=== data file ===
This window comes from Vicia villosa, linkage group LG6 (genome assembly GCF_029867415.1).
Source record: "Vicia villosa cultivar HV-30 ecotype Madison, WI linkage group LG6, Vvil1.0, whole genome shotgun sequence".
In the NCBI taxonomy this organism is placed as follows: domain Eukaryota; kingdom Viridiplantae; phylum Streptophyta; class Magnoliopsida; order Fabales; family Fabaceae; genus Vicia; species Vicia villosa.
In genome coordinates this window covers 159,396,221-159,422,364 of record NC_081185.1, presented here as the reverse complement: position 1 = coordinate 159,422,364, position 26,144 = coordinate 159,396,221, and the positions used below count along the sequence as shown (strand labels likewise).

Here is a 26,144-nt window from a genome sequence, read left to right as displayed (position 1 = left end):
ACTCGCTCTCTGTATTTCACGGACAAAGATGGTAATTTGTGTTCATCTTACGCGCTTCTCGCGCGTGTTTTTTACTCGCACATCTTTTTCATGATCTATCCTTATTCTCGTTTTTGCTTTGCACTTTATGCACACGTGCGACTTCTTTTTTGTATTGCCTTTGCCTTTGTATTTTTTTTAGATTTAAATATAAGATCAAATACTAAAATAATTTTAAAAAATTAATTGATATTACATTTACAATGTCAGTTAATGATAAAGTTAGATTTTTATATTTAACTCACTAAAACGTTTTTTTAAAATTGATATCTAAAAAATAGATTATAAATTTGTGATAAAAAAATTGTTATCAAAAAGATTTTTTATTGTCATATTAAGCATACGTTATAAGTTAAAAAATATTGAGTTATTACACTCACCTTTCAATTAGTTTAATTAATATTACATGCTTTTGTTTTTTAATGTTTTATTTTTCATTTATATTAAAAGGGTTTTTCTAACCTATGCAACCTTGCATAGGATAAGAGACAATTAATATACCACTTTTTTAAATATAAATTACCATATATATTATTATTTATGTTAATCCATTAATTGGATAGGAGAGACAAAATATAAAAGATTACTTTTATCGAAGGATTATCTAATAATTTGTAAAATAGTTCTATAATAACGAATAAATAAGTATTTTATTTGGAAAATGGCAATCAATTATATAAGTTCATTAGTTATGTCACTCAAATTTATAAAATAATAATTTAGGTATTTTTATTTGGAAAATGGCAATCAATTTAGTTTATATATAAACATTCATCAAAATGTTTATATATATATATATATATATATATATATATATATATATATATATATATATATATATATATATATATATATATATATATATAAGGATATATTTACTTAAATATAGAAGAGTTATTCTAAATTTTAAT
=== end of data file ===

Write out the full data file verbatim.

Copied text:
This window comes from Vicia villosa, linkage group LG6 (genome assembly GCF_029867415.1).
Source record: "Vicia villosa cultivar HV-30 ecotype Madison, WI linkage group LG6, Vvil1.0, whole genome shotgun sequence".
In the NCBI taxonomy this organism is placed as follows: domain Eukaryota; kingdom Viridiplantae; phylum Streptophyta; class Magnoliopsida; order Fabales; family Fabaceae; genus Vicia; species Vicia villosa.
In genome coordinates this window covers 159,396,221-159,422,364 of record NC_081185.1, presented here as the reverse complement: position 1 = coordinate 159,422,364, position 26,144 = coordinate 159,396,221, and the positions used below count along the sequence as shown (strand labels likewise).

Here is a 26,144-nt window from a genome sequence, read left to right as displayed (position 1 = left end):
ACTCGCTCTCTGTATTTCACGGACAAAGATGGTAATTTGTGTTCATCTTACGCGCTTCTCGCGCGTGTTTTTTACTCGCACATCTTTTTCATGATCTATCCTTATTCTCGTTTTTGCTTTGCACTTTATGCACACGTGCGACTTCTTTTTTGTATTGCCTTTGCCTTTGTATTTTTTTTAGATTTAAATATAAGATCAAATACTAAAATAATTTTAAAAAATTAATTGATATTACATTTACAATGTCAGTTAATGATAAAGTTAGATTTTTATATTTAACTCACTAAAACGTTTTTTTAAAATTGATATCTAAAAAATAGATTATAAATTTGTGATAAAAAAATTGTTATCAAAAAGATTTTTTATTGTCATATTAAGCATACGTTATAAGTTAAAAAATATTGAGTTATTACACTCACCTTTCAATTAGTTTAATTAATATTACATGCTTTTGTTTTTTAATGTTTTATTTTTCATTTATATTAAAAGGGTTTTTCTAACCTATGCAACCTTGCATAGGATAAGAGACAATTAATATACCACTTTTTTAAATATAAATTACCATATATATTATTATTTATGTTAATCCATTAATTGGATAGGAGAGACAAAATATAAAAGATTACTTTTATCGAAGGATTATCTAATAATTTGTAAAATAGTTCTATAATAACGAATAAATAAGTATTTTATTTGGAAAATGGCAATCAATTATATAAGTTCATTAGTTATGTCACTCAAATTTATAAAATAATAATTTAGGTATTTTTATTTGGAAAATGGCAATCAATTTAGTTTATATATAAACATTCATCAAAATGTTTATATATATATATATATATATATATATATATATATATATATATATATATATATATATATATATATATATATATATATATATAAGGATATATTTACTTAAATATAGAAGAGTTATTCTAAATTTTAAT